| [block] sys-apps/coreutils is blocking sys-apps/mktemp
| Explanation: mktemp is now part of coreutils
| More information: http://www.gentoo.org/blah/blah.xml
| [upgrade] sys-apps/coreutils
| [uninstall] sys-apps/mktemp
|

Very good idea.


- --

Luis F. Araujo "araujo at gentoo.org"
Gentoo Linux

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gentoo-dev@lists.gentoo.org mailing list
 
Old 04-16-2008, 06:34 AM
Ciaran McCreesh
 
Default What are blocks used for?

On Wed, 16 Apr 2008 07:54:48 +0200
"Mateusz A. Mierzwin'ski" <mateuszmierzwinski@o2.pl> wrote:
> And I strongly suggest to leave old mechanism of portage, because we
> saw couple times what _GREAT_ automatic makes with distro - eg.
> Mandriva with all creators and cheap installer - couple apps not
> running, low performance.
>
> Don't get me wrong - I also have that problems, and they make me
> nervous, but when I think what could I done by automatic replace
> package or binary then I get to thinking that everything is ok...

I'm not suggesting automatic anything. Here's what I am suggesting.

Case A, Current Behaviour: User tries to install superfoo. User has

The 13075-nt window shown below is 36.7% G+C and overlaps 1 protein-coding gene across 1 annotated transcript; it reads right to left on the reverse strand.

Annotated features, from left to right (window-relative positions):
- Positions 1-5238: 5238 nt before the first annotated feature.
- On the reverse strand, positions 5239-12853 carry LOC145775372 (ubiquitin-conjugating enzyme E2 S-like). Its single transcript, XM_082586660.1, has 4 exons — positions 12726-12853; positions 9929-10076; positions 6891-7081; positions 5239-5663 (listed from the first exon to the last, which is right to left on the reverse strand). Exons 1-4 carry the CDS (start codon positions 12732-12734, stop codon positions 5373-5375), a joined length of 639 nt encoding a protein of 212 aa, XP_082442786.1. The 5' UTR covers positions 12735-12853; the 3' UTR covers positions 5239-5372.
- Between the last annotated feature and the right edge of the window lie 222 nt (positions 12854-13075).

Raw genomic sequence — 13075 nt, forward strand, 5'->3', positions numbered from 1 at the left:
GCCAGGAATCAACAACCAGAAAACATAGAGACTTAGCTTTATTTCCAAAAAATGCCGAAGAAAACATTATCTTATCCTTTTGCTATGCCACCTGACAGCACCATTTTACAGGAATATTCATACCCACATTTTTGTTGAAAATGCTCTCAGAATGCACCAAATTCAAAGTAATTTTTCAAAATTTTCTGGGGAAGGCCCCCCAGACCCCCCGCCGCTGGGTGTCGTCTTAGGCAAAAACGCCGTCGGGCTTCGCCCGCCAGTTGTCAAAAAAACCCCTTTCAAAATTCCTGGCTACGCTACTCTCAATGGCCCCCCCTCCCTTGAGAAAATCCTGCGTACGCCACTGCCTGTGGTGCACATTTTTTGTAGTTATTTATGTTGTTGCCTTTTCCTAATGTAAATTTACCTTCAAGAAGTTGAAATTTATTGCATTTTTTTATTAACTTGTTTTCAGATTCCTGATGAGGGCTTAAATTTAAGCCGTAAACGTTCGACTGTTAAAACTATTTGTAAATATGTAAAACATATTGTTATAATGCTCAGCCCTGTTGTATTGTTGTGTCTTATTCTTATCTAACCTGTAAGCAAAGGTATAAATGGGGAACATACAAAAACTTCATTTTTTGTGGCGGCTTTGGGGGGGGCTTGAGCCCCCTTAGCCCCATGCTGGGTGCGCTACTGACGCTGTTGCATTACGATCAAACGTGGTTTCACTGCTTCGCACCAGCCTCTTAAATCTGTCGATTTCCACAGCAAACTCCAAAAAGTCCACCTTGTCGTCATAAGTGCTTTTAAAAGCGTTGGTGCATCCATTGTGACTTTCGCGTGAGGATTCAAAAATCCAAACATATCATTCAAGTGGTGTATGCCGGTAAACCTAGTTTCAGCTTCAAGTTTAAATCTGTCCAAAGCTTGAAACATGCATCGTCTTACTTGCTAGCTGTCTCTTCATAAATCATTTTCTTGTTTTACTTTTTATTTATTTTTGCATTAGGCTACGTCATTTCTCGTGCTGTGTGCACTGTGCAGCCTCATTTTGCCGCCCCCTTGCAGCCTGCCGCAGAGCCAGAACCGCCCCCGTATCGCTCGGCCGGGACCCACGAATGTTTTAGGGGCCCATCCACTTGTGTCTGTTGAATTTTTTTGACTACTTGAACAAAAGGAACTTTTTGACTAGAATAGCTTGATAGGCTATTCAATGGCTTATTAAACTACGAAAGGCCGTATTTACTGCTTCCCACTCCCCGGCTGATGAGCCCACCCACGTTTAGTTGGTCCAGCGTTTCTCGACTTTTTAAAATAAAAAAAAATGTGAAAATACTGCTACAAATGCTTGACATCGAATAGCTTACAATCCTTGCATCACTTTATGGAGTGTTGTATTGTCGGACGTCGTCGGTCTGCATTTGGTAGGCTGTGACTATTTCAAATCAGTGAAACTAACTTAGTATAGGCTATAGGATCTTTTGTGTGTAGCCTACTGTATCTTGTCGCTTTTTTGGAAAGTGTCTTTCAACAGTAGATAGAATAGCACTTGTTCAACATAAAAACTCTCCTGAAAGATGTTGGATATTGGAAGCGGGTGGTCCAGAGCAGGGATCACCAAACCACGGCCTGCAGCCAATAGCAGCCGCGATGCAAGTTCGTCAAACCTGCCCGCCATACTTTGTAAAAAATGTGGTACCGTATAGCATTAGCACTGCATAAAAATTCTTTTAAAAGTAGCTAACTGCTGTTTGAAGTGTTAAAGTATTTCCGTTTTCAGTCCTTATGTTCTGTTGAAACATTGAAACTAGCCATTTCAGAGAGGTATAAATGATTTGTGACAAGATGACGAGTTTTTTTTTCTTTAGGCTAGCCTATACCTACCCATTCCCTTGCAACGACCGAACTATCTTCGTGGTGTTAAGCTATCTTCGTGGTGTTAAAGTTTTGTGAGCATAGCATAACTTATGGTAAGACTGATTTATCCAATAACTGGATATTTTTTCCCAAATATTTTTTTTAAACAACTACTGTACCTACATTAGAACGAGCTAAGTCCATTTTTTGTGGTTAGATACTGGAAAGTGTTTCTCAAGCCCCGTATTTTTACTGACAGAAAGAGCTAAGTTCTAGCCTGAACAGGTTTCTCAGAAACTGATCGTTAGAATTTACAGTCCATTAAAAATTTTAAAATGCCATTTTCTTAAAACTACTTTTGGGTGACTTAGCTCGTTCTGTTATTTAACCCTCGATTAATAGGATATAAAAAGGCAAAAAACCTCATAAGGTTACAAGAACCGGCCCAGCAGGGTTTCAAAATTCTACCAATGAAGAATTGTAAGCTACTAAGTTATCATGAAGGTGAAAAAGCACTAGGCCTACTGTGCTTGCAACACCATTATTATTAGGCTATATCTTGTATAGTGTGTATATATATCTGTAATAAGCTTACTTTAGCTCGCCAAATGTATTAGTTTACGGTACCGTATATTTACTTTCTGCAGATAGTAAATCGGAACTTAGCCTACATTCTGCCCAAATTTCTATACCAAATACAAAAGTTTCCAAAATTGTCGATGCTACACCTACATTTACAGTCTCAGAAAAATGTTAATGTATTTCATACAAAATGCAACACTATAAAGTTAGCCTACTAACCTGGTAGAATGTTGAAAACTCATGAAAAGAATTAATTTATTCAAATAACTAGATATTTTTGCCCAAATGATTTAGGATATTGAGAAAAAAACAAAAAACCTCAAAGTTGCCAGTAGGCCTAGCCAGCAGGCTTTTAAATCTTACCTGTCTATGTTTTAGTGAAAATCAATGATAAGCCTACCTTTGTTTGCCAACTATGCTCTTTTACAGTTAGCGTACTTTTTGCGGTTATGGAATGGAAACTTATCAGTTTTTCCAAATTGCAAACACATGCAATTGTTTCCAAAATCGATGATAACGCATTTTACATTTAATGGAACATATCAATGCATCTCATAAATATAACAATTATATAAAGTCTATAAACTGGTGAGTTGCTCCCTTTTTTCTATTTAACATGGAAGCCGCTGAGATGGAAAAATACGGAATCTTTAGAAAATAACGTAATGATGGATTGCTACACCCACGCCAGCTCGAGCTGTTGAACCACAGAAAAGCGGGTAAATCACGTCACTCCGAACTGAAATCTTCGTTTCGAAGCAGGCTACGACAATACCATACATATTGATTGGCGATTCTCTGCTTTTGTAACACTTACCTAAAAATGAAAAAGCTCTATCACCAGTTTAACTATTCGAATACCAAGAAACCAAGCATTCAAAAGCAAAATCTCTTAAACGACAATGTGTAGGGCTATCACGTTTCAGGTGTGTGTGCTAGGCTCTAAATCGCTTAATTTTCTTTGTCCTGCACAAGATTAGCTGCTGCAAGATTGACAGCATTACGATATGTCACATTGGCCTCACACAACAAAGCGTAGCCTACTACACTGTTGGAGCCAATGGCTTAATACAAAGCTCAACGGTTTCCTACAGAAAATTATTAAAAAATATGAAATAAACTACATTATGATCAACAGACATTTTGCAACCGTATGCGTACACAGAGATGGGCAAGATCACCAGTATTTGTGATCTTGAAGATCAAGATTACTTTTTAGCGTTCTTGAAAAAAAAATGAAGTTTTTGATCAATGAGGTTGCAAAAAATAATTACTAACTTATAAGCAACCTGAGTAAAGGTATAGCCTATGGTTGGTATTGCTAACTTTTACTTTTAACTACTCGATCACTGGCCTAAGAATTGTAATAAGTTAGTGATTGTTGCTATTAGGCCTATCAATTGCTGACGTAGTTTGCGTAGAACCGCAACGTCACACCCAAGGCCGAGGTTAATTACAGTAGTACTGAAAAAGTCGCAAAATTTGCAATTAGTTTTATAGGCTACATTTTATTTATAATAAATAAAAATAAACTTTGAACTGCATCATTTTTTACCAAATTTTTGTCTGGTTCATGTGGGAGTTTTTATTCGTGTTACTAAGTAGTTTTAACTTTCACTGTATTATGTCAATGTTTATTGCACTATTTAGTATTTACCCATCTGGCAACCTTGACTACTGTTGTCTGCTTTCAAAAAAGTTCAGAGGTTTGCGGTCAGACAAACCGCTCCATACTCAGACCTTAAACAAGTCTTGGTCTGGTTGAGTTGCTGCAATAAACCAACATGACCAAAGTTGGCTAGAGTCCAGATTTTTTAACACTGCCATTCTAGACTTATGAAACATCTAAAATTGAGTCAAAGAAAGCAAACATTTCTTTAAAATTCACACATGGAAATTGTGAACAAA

foobar installed. User is presented with a big red blocking message,
with no explanation. User has to work out that he is expected to
uninstall foobar, then install superfoo (which is a problem if superfoo
fails).

Case A, Suggested New Behaviour: User is instead presented with
something like this:

[block] app-misc/foobar is blocking app-misc/superfoo.
Explanation: foobar and superfoo both provide /usr/bin/foo
More information: http://www.gentoo.org/blah/blah.xml
[install] app-misc/superfoo
[uninstall] app-misc/foobar

Error: the above resolution will uninstall 1 package. To accept
this uninstall, use --permit-uninstalls.

Case B is similar to Case A in resolution, but it's probably nice to
make the distinction.

Case C, Current Behaviour: User tries to upgrade foo. User is presented
with a big red blocking message saying foo blocks libfoo or libfoo
blocks foo, with no explanation (assuming it's not one of the subset of
issues that can be solved automatically).

Case C, Suggested New Behaviour: The package manager realises that so
long as both foo and libfoo are upgraded during the same session,
there's no real block, and the block is merely a way of getting around
limitations in collision detection. No block is shown to the user.

Case D, Current Behaviour: User tries to upgrade coreutils. User gets a
big flashy block error saying coreutils blocks mktemp. User doesn't
realise that the safe upgrade path is to force the package manager to
ignore the block, then manually uninstall mktemp straight afterwards.